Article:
Thursday 15 November 2018

Revealed: the cost of containing violence in Ireland

Unsurprisingly, the country that is experiencing the most negative economic impact as a result of violence is Syria. AFP/Getty Images
Unsurprisingly, the country that is experiencing the most negative economic impact as a result of violence is Syria. AFP/Getty Images
Ellie Donnelly

Ellie Donnelly

Violence - threatened and actual - cost the global economy $14.8trn (€12.7trn) in 2017, according to the 2018 Global Peace Index (GPI).

Here in Ireland the cost of containing violence and cleaning up afterwards was equal to approximately 3pc of gross domestic product, or 3pc of the value of goods and services produced in the country.

That's in addition to the human costs.

The data is from the Institute for Economics and Peace (IEP), an independent, non-profit Australian-headquartered think tank which measures the level of peace in a country using three themes; the level of safety and security within society, the extent of ongoing domestic and international conflict, and the degree of militarisation.

It then ranks the impact on economies using a purchasing power parity comparison, which basically looks at costs in the context of the cost of living in different countries.

They calculate that in Ireland, violence cost every person an average of $2,363 (€2,023) over the past 12 months. Included in this figure are the costs of policing and medical expenses as a result of violence and indirect costs like physical and physiological trauma to victim and lost productivity.

The good news is that puts us near the bottom of the pile globally.

Out of the 163 countries listed in the report as having been impacted by the economic cost of violence, Ireland ranked 148th.

We ranked 10th in the world for "peacefulness", with Iceland and New Zealand topping the 2018 GPI, according the report.

Ireland performed especially strongly under the report's militarisation theme, ranking sixth out of the 163 countries in terms of peacefulness.

Globally, the impact of violence increased by 2.1pc in 2017, driven mainly by a rise in internal security expenditure, with spending by governments on military and internal security making up two thirds of the global economic impact of violence, according to the report.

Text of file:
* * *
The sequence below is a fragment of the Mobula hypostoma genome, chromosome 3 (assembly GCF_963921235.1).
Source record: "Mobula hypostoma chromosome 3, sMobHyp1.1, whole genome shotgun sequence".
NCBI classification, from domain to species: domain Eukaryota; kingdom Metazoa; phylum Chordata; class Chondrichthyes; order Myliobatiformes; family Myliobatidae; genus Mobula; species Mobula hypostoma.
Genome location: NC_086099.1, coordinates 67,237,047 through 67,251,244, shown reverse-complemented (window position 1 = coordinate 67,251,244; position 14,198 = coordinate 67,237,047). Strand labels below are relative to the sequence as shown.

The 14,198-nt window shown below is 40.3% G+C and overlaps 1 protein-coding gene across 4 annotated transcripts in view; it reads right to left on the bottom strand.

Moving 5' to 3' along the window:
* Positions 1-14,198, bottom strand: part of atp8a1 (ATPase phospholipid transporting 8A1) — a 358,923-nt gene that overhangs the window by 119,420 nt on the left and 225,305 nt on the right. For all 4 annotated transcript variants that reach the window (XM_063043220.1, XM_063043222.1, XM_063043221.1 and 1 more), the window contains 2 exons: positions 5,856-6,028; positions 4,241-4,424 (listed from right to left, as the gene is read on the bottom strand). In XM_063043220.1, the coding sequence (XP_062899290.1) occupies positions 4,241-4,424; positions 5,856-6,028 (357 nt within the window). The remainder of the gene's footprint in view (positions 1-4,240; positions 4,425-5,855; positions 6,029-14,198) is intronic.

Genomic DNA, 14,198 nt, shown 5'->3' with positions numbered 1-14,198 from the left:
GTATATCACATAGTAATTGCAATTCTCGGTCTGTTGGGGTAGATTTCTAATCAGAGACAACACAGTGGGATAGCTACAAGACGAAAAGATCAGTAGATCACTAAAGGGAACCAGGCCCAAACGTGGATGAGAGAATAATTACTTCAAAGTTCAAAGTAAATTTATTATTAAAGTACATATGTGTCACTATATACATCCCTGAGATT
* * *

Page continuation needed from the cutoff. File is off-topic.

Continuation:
Unsurprisingly, the country that is experiencing the most negative economic impact as a result of violence is Syria. Last year the country, which has been raged by war since 2011, counted the economic cost of violence at approximately 68pc of its overall GDP.

Other countries labouring under heavy costs have either high levels of armed conflict, high levels of interpersonal violence, or both.

The likes of Iraq, Afghanistan, Colombia, South Sudan, and Central African Republic are suffering from higher costs in the form of deaths and injuries from conflict or terrorism, population displacement and GDP losses, according to the report.

In countries such as El Salvador and Lesotho in Southern Africa, high levels of interpersonal violence has resulted in them featuring amongst the top 10 countries impacted by the economic cost of violence as a percentage of their GDP, the report has found.

There is one country in the top 10 countries affected by the economic cost of violence which is not experiencing armed conflict and or interpersonal violence: Cyprus. The Mediterranean island, which was invaded by Turkey in 1974, has seen its GDP impacted by the internal displacement of its population.

Irish Independent

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